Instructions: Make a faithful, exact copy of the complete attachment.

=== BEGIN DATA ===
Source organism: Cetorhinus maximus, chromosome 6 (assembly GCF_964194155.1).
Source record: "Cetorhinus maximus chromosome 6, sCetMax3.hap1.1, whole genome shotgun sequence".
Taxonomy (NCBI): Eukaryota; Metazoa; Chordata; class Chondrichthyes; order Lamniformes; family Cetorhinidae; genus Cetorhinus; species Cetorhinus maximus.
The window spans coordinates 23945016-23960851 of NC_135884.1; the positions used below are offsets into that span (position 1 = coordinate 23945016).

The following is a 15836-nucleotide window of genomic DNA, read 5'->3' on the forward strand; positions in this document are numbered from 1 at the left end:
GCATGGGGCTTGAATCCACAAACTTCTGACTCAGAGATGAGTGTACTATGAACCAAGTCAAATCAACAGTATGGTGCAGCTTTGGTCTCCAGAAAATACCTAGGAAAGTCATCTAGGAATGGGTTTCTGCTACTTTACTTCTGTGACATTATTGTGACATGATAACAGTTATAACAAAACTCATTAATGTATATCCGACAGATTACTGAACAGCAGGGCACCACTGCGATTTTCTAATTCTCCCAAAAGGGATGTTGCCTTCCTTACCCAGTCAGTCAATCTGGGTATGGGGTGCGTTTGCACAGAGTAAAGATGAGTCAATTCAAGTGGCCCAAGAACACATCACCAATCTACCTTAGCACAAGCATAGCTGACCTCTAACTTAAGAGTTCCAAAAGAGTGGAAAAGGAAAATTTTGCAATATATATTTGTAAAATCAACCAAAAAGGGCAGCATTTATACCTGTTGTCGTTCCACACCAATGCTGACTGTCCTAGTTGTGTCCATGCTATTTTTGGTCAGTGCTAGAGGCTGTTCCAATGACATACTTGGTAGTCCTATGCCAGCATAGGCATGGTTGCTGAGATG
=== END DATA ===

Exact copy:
Source organism: Cetorhinus maximus, chromosome 6 (assembly GCF_964194155.1).
Source record: "Cetorhinus maximus chromosome 6, sCetMax3.hap1.1, whole genome shotgun sequence".
Taxonomy (NCBI): Eukaryota; Metazoa; Chordata; class Chondrichthyes; order Lamniformes; family Cetorhinidae; genus Cetorhinus; species Cetorhinus maximus.
The window spans coordinates 23945016-23960851 of NC_135884.1; the positions used below are offsets into that span (position 1 = coordinate 23945016).

The following is a 15836-nucleotide window of genomic DNA, read 5'->3' on the forward strand; positions in this document are numbered from 1 at the left end:
GCATGGGGCTTGAATCCACAAACTTCTGACTCAGAGATGAGTGTACTATGAACCAAGTCAAATCAACAGTATGGTGCAGCTTTGGTCTCCAGAAAATACCTAGGAAAGTCATCTAGGAATGGGTTTCTGCTACTTTACTTCTGTGACATTATTGTGACATGATAACAGTTATAACAAAACTCATTAATGTATATCCGACAGATTACTGAACAGCAGGGCACCACTGCGATTTTCTAATTCTCCCAAAAGGGATGTTGCCTTCCTTACCCAGTCAGTCAATCTGGGTATGGGGTGCGTTTGCACAGAGTAAAGATGAGTCAATTCAAGTGGCCCAAGAACACATCACCAATCTACCTTAGCACAAGCATAGCTGACCTCTAACTTAAGAGTTCCAAAAGAGTGGAAAAGGAAAATTTTGCAATATATATTTGTAAAATCAACCAAAAAGGGCAGCATTTATACCTGTTGTCGTTCCACACCAATGCTGACTGTCCTAGTTGTGTCCATGCTATTTTTGGTCAGTGCTAGAGGCTGTTCCAATGACATACTTGGTAGTCCTATGCCAGCATAGGCATGGTTGCTGAGATG